Ritchie demands a certain feedback. He's excellent himself, and he expects excellence from his players. Finding that right bunch of people is difficult, but I think we're pretty close to it right now."
Gone are the days when Blackmore would piss off audiences by refusing to play his older Deep Purple songs, and although they are not an integral part of Rainbow's set, they are, at least, not as taboo as they used to be.
"I remember the first tour I did with Rainbow," Glover recalls. "Ritchie absolutely refused to do any Deep Purple songs. Then I think it was the last tour, we brought it up in rehearsals, and he said, 'No.' Then one night in Denver he suddenly started playing it. I think the reason he decided to do it was that Rainbow had become enough of a separate entity where the two didn't combine."
While on the subject of Blackmore's unpredictability, I ventured to inquire about his reputation for playing behind his amps as he did a couple of years ago at the Coliseum.
"That's not the first time that's happened," Glover recalls. "I remember in the fairly early Deep Purple days in 1969 we played a club in London called "Eel Pie Island," a very famous breeding ground for bands like The Yardbirds, The Who and others. Ritchie didn't like the sound, the buzz, the audience, I can't remember what. The dressing room was right next to the stage, and he had a long guitar lead and sat in the dressing room and played the whole set sitting in the dressing room looking in a mirror.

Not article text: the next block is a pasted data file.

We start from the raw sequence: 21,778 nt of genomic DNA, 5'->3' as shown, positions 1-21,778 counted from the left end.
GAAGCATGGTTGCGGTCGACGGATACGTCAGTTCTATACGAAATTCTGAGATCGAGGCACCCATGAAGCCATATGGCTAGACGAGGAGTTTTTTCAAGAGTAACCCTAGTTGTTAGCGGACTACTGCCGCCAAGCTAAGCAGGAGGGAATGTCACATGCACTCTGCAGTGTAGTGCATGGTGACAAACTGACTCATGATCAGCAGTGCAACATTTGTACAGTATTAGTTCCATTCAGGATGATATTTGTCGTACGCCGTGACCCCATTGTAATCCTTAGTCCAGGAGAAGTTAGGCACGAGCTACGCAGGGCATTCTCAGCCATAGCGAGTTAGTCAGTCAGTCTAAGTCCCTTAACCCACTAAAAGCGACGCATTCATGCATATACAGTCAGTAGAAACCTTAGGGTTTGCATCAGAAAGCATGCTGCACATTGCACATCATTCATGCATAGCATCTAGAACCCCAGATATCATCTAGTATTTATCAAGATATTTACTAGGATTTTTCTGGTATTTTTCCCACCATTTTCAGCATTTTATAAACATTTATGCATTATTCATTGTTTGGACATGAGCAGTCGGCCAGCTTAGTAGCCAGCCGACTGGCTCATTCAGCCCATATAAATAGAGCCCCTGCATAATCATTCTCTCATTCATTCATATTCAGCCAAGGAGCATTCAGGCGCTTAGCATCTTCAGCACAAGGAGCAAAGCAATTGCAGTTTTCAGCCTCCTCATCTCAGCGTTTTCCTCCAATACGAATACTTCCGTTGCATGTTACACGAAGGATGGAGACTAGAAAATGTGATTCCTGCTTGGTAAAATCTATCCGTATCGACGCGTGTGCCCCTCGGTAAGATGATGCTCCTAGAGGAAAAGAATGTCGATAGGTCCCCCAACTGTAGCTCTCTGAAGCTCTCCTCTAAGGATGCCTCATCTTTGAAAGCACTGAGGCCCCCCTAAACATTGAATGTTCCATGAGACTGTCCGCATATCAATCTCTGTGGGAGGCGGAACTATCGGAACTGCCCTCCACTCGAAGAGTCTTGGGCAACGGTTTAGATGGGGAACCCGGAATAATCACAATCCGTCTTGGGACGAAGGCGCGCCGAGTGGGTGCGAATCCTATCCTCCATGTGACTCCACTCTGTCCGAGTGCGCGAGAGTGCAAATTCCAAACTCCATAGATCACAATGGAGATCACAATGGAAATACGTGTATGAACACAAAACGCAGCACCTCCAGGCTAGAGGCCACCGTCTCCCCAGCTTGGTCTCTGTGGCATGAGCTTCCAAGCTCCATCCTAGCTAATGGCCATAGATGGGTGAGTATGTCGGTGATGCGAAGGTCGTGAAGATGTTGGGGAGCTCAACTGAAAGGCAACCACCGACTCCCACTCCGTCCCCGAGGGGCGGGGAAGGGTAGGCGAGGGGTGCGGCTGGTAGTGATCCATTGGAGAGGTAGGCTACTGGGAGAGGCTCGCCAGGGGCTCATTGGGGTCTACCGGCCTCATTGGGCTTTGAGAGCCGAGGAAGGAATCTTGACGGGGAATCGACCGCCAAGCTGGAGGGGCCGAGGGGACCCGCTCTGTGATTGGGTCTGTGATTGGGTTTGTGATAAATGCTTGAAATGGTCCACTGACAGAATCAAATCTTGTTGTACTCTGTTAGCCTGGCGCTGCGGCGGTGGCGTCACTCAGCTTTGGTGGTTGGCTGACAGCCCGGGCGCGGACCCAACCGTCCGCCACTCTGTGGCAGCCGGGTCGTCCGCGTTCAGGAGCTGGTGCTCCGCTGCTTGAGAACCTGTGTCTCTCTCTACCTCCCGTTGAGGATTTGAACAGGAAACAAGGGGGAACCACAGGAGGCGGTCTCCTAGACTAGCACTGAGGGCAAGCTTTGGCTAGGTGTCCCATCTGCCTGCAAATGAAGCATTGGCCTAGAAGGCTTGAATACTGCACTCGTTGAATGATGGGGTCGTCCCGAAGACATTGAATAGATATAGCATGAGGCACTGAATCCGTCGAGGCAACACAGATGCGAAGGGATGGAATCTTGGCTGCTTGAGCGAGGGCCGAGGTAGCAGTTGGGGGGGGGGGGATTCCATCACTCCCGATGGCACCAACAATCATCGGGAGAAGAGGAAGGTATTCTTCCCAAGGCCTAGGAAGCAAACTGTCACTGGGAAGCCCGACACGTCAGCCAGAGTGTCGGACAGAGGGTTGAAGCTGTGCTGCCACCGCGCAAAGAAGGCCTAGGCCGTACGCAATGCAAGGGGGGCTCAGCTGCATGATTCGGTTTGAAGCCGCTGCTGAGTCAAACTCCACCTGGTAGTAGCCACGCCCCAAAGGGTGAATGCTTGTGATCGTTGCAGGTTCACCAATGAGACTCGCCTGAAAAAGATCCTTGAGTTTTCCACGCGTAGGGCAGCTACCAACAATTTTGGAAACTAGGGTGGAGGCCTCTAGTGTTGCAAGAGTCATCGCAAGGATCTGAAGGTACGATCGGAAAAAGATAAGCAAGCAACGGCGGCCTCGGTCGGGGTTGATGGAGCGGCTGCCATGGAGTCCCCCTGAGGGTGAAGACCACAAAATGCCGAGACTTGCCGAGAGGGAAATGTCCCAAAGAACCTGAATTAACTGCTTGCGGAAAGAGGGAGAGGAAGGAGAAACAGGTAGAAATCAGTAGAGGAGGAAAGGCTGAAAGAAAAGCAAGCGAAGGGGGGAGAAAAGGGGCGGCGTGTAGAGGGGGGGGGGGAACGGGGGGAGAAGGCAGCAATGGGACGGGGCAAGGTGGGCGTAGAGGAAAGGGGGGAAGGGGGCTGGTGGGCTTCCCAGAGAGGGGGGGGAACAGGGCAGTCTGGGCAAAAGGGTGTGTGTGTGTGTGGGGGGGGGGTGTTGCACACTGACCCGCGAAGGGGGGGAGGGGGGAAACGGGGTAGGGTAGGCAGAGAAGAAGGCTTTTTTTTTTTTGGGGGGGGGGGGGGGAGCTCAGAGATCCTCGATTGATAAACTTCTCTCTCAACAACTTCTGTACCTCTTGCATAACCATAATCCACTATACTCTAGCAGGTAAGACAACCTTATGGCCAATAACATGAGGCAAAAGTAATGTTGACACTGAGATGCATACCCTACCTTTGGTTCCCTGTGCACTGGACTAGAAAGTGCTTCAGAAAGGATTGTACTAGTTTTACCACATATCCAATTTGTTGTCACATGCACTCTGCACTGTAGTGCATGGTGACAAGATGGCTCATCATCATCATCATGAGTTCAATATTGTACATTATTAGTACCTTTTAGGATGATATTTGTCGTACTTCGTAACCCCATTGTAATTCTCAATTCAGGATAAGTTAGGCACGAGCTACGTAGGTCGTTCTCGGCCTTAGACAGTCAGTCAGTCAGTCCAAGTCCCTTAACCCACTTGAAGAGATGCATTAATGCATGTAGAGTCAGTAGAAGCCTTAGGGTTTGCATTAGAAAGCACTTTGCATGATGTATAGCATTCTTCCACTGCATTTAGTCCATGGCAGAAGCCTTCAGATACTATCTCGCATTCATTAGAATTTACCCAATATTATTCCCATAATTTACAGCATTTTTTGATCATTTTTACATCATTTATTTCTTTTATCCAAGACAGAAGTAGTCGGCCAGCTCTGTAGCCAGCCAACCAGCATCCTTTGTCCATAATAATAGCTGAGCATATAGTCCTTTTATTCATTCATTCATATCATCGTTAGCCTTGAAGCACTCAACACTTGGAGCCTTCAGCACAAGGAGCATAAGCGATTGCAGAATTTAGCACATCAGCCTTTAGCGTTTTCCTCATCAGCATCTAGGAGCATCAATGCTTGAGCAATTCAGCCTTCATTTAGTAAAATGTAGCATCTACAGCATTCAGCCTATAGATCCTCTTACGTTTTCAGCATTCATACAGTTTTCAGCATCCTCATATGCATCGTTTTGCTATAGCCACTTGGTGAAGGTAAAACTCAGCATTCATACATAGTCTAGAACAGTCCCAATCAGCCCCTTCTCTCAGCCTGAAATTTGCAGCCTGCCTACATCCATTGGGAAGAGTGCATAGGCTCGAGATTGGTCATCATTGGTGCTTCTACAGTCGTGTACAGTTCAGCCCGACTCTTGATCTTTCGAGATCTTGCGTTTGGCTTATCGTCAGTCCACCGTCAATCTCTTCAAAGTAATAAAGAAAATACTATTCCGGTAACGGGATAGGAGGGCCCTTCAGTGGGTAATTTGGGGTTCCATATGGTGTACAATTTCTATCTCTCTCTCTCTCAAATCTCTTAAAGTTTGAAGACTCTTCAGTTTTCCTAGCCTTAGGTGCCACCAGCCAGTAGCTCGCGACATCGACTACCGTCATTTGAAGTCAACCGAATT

"Ritchie's unpredictable," Glover continues. "When he's good, he's out of this world. He's brilliant, but when he's bad, people call him 'moody' and 'weird.' He's not really. He's a very straightforward guy — a very nice guy. He believes in what he believes. That's the strength of his success 'cos he believes so much in what he does. If something's gone wrong with the sound or in his head or with the audience he does things about it."
As for Blackmore and Glover's affiliation with the legendary Deep Purple, the latter looks back with pride on his time spent with that group. "Joining Deep Purple was the greatest thing that ever happened to me," Glover confesses. "I'm proud to have been with that band. The first two and a half years or so was a magic era, but then it started to get a little tedious. We worked and worked. We had management that was far more interested in getting their percentage than in the needs of the band, and consequently, they just worked us to death.
"I remember getting on stage in front of 20,000 people and going through the motions, not really having my heart and soul into it. That's so wrong. I blame myself for that. The ironic part is the bigger we got in Amercia, the further apart we got as people, to the point that in 1973 we sold more records than anybody. We got Billboard #1 plaques. We sold more than the Beatles and the Stones. That was the year I left. You can't do everything for money. There's got to be something else."
© Marc Holan, Ceveland Scene - May 20, 1982 / Photos: Linda Woods